Last week I received an email from my Institute which contained, among other things, an anti-money laundering (AML) update, described as the “essentials” needed to inform one’s AML risk assessment, policies and procedures.
Looking for a quick update on the subject, I drilled down to the guidance notes issued only to find that these ran to a staggering 73 pages! Perhaps in another life I might have the time to read such a tome but I suspect, like most other accountants, we have too much else to do with our days (and nights), and cannot afford the luxury of ploughing through such texts.
It also occurred to me that AML has become a monster that keeps growing, showing no signs of stopping, This begs a few supplementary questions. Are we placing too much of a burden on sole practitioners and small accounting firms to stop money laundering? And should governing bodies start tailoring their advice to individual constituents, and stop assuming everybody works for a big firm which can afford compliance officers and extensive risk assessment procedures?
Back when I trained and first qualified as an accountant, money laundering was rarely discussed, if ever, more the stuff of movie scripts than an everyday concern. Perhaps it can be argued that controls back then were too lax and needed to be tightened-up, but, at the same time, is the world really more corrupt and dangerous than it was 30 years ago?
Seen from the prism of today possibly, but, if the lens is slightly adjusted, it can be argued not. The threat of terrorism obviously dominates many political and news agendas now, but the 7os and 80s had their own share of terrorist activity, both in the Middle East and elsewhere – Northern Ireland, Spain and South America to name but a few.
Then there is the so-called war on drugs which is often cited as the starting point for money laundering regulation, as lawmakers attempted to seize the proceeds of crime. But illegal smuggling of contraband or banned substances has been going on from time immemorial, be it tobacco, alcohol, tea or even salt. There is nothing new under the sun.
What has changed is the attitude of governments and legislators to such matters. Gone is the presumption of innocence which used to form the basis of the legal systems of most developed countries. Now accountants, lawyers and other professionals are required to assume clients are guilty unless proved otherwise. In other words, until proper due diligence is carried out, a new – or even existing client – should be regarded with suspicion.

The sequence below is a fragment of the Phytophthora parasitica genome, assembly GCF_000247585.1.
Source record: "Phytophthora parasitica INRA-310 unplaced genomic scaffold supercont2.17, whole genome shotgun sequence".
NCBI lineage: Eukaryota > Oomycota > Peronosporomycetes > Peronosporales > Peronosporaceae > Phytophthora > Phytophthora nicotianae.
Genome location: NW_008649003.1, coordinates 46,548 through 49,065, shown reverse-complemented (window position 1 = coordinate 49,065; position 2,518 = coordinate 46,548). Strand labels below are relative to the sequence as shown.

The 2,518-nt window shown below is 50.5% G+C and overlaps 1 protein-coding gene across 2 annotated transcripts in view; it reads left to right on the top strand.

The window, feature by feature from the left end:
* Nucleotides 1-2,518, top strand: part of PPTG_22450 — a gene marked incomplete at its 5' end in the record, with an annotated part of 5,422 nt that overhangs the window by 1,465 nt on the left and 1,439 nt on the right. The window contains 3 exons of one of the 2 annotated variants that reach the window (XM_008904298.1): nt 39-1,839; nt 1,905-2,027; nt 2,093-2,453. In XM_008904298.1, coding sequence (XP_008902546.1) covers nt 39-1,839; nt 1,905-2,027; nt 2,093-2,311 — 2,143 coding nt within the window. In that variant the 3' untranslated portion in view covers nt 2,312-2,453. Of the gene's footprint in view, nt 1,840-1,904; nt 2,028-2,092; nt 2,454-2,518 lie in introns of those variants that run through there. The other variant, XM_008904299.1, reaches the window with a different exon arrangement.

Furthermore, professionals are now required to report any suspicious activity or face criminal and regulatory sanctions. In the UK, for example, the Proceeds of Crime Act (POCA) legally obliges accountants, and other professionals, to know their clients and submit a suspicious activity report (SAR) to the National Crime Agency if they have any reason to suspect that money laundering or terrorist activity is taking place.
Gone are the days when the relationship between accountant and client was almost as sacrosanct as the confessional or as guarded as that between doctor and patient. Now the accountant has been press-ganged into the role of informant, with the threat of criminal penalties if they fail to comply. And much AML legislation rides roughshod over personal privacy rights and data protection laws, in the same way that the requirement by banks to report on their own customers has been described by the American Civil Liberties Union as the coercion of private businesses “into agents of the surveillance state”.
This is not to abdicate the responsibility of the accountant or any other professional to prevent money laundering or other criminal activity taking place. Rather it is a plea to regulators to trust more in the integrity and personal ethics of the professionals in the front-line. Old-fashioned as such notions might be, many people practicing a profession have worked long and hard to get to where they are now, and are proud to be able to add their qualifications after their name. They do not want to risk their reputations by working with a dodgy client, or one whose business practices they dislike. Simply put, they have too much to lose.
Equally, this is a plea to the accounting bodies and other regulators to issue guidance that is sensible and appropriate to its audience. Sending out 73 pages of guidance is too much because people just do not have the time to read and absorb this volume of material. Practical advice could be condensed to twenty pages or less, which means that practitioners would be able to digest it easily, Brevity is not only the soul of wit, it is also the key to effective communication.
Unfortunately, I suspect that my objections may fall on deaf ears, and that I may be like King Canute fighting against the tide. Nevertheless it is worth asserting that the world is not inherently a more dangerous or corrupt place than it used to be, that most clients are honest, hardworking people just trying to make a living, and that they do not deserve to be treated with suspicion from the get-go. And it should also be said that most accountants and other professionals do have their own moral code, and do not want, or need, to be involved with criminals, and their activity.